If you turn Maniototo upside down and give it a good shake, you will be surprised at what falls out, animal pest adviser Kevin Allan says.
He was talking about the pests that lurk in the area's undergrowth and high country, including the usual rabbits, hares, possums, goats, feral pigs and geese.
However, the new manager of Maniototo Pest Management Inc, (MPM) who took over from Ossie Brown, said the most concerning thing was there would be far more wallabies falling out than one would expect.
Wallabies had been turning up in Maniototo since 2015, after migrating across the Waitaki River, and there had been many incursions along the regional boundary from the coast to Tarras.
They have been spotted or killed in the Ida Range, as well as close to Ranfurly and on some of the area's farms.
Allan and Brown investigated a wallaby carcass which had been hit by a vehicle on a Kyeburn road a few months ago.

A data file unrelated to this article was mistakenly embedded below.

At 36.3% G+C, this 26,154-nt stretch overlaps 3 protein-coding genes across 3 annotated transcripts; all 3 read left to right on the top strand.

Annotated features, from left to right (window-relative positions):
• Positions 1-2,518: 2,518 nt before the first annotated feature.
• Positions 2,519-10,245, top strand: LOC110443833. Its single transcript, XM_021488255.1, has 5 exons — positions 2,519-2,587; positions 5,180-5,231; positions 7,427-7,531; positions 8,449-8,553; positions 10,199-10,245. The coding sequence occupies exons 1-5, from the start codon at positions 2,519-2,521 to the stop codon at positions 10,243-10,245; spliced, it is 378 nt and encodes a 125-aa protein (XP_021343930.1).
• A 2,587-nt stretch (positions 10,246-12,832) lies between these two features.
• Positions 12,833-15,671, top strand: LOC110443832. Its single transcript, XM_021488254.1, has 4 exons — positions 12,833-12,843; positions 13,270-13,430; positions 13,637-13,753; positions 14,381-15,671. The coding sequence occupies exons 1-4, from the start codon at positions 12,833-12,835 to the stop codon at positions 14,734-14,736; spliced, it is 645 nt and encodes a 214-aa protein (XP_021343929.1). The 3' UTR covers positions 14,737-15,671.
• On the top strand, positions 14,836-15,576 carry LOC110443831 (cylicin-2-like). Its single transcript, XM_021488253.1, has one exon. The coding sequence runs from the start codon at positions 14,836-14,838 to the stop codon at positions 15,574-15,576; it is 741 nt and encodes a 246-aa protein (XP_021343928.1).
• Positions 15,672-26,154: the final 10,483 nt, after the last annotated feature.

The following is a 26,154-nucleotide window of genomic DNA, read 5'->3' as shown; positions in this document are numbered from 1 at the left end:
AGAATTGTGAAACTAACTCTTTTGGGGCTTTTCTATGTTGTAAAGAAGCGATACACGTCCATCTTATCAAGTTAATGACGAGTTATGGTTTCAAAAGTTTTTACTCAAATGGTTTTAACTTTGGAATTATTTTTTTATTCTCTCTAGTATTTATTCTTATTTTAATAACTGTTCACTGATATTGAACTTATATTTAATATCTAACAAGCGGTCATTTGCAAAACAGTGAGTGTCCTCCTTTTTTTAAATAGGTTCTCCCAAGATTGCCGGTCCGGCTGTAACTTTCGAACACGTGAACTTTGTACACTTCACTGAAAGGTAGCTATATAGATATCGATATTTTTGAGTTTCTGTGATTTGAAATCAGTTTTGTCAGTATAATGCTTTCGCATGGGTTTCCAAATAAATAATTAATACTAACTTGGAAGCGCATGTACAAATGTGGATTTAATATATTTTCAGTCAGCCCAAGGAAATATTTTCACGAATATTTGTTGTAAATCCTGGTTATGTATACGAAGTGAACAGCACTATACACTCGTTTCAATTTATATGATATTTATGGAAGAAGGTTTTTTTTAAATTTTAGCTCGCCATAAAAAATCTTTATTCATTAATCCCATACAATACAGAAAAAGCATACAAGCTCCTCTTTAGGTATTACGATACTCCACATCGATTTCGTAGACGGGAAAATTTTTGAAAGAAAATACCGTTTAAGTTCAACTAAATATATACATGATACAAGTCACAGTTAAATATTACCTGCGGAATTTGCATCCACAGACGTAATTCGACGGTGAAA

More recently, there have been unconfirmed sightings further south.
There are three breeding populations in the Ida Range, which are "setting up camp and it is not something we can be complacent about".
"If they get a foothold, it will be a huge problem for Central Otago."
Wallabies are not restricted by creeks, rivers or altitude, unlike rabbits and some other pests, and can easily damage fencing.
Allan urged landowners to be realistic about how widespread the animals were and their impact on the land.
"From recorded incidences they are pretty widespread, but we have no idea how many there are, as they can be pretty well hidden under scrub."
He was pleased to hear the Otago Regional Council had received $6.28 million from Biosecurity New Zealand, with $370,000 of that to go towards eradicating wallabies in Otago.
Tender proposals for the funding close on January 27.
"Wallabies are sneaky, and even with funding it is going to be a huge challenge to eradicate them and I remain extremely concerned."
Allan has been in pest control his entire working life and had been impressed by the quality of work MPM had done in the area.
When he was offered a job with them, he moved his family to Maniototo, as he wanted to contribute to its success.
"The stakeholders in the Maniototo should be commended for having established MPM and continuing its work, as it is a real credit to them."